We came to know him as an actor (Milk, Pineapple Express, Knocked Up, and soon, Eat, Pray, Love), then, as a brainy student (New York University, Columbia, Brooklyn College, Yale, and the Rhode Island School of Design). Now he’s created his first solo art exhibit, The Dangerous Book Four Boys, a huge mixed-media experience supported by a high level of work and thought — and carpentry. James Franco’s ethos seems to be “Go big or go home, and look great doing it.”
Skeptics may write him off as a pretty-boy actor because when celebrities try to make art — or perfume, as is often the case – it usually, well, stinks. But Franco being Franco, he pulls off the transition into the fine art world with an exhibit that makes you want to forget yourself and get lost in it for an afternoon. That’s assuming you don’t get lost on your way there.
Clocktower Gallery (operated by AIR, Art International Radio) is located on the 13th floor of a city-owned building at 108 Leonard Street that requires photo I.D. and an X-ray of your bag to enter. The elevators rise to the 12th floor, and one more flight of stairs will lead you to the entrance, assuming you don’t take the freight elevator to 13 and proceed down a maze of hallways like I did.
In the sweeping gallery space, three bare wooden house structures anchor the exhibit, and through adjacent photographs, Franco removes the structures from their sterile surroundings and situates them in a deserted area with sand and mountains, and at times, a stray camera or two. In playing with contexts, the presence of cameras, and the idea of home, Franco deconstructs the reality of fame in a subtle, bare, and elemental way, sparing expected cliches. Though tired ideas about destruction of celebrity and flashbulb-attention surface while viewing his work, the presentation feels new, and more than that, solid.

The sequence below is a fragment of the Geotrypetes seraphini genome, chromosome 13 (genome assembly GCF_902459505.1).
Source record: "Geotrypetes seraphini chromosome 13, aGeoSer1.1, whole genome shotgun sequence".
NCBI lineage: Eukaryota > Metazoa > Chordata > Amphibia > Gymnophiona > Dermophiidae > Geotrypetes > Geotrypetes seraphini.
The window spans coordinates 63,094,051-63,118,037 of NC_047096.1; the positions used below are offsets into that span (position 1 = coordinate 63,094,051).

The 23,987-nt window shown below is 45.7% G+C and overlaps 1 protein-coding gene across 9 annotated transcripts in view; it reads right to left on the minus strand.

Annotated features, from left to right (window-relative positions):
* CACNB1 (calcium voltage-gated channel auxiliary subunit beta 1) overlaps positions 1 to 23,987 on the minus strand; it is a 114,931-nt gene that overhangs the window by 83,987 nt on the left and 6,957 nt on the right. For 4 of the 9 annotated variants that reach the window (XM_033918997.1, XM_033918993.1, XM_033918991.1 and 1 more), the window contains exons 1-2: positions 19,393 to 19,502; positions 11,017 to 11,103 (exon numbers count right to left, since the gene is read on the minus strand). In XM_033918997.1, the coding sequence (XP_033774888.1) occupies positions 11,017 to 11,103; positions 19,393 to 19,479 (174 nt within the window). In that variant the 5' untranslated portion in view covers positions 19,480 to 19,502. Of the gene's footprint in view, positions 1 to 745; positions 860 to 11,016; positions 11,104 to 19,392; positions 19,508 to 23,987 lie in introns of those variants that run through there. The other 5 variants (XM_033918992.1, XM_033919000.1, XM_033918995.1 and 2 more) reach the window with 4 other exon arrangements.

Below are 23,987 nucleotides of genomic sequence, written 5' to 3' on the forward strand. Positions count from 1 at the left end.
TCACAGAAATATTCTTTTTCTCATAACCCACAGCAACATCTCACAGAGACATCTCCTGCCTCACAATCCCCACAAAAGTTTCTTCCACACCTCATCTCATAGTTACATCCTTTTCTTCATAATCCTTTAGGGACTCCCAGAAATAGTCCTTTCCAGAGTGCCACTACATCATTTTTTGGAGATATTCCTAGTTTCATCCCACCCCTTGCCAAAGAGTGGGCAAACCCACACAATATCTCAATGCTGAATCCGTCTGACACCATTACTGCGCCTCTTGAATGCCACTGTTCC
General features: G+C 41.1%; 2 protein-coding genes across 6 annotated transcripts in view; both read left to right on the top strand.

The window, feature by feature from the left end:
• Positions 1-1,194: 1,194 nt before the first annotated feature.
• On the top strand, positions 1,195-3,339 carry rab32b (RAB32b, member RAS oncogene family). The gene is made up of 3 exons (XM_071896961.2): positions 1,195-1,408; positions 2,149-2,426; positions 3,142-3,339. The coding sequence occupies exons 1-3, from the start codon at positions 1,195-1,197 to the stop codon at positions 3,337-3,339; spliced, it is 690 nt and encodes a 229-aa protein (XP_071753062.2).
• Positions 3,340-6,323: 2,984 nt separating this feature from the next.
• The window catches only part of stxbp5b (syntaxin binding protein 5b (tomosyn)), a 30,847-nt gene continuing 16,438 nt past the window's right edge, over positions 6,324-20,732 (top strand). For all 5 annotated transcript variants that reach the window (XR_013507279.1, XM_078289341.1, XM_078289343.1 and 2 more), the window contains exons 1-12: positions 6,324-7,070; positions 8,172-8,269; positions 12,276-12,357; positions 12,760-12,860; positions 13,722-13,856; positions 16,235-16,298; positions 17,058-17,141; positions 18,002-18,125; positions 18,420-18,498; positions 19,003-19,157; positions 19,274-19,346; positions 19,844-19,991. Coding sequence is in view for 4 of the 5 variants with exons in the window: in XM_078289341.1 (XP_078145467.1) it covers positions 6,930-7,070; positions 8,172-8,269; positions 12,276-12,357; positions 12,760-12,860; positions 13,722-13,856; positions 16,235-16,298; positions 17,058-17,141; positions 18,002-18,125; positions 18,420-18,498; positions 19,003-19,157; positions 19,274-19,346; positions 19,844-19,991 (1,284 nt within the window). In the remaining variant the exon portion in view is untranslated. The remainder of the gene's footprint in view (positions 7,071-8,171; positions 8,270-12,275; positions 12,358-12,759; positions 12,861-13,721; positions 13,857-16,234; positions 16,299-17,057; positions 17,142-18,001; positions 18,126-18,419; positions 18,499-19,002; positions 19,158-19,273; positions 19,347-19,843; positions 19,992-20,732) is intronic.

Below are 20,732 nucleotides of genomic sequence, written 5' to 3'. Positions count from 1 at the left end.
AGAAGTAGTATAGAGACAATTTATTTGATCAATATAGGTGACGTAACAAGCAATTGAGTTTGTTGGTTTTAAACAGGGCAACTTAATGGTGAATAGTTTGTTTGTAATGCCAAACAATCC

One of Franco’s wooden house structures has no door and only one window, a minimalist approach that allows a viewer standing at the window to see projections of fire engulfing the space on the inner walls. The projected flames are not pronounced in the light of the room, but even their lack of potency plays into the feeling of slow, subtle destruction, amplified by a black and white photo of a house reduced to ashes.
In the midst of all of this darkness, Franco inserts flecks of playfulness. One meticulously assembled wooden structure is shaped like a spaceship with stairs leading to an open door at its front. It looks like a little boy’s dream fort, and it effectively lightens the mood of the space while touching on questions of boyhood and masculinity that are more explicitly addressed in Franco’s videos and drawings.
Sound also plays its part in Franco’s work. The area near the spaceship structure gives off the rumble of a flying plane, and a video of a man destroying a wooden structure with a hammer reverberates a harsh, methodic “pow.” These noises, strong when nearby, combine and softly blanket the entire show. So, while sitting in the largest house-like structure, you will hear soft soothing music from the looped video projection as a playhouse explodes in slow motion — while you also hear the hammer and plane sounds from outside. It is a mind-bend for the senses, as is the entire display.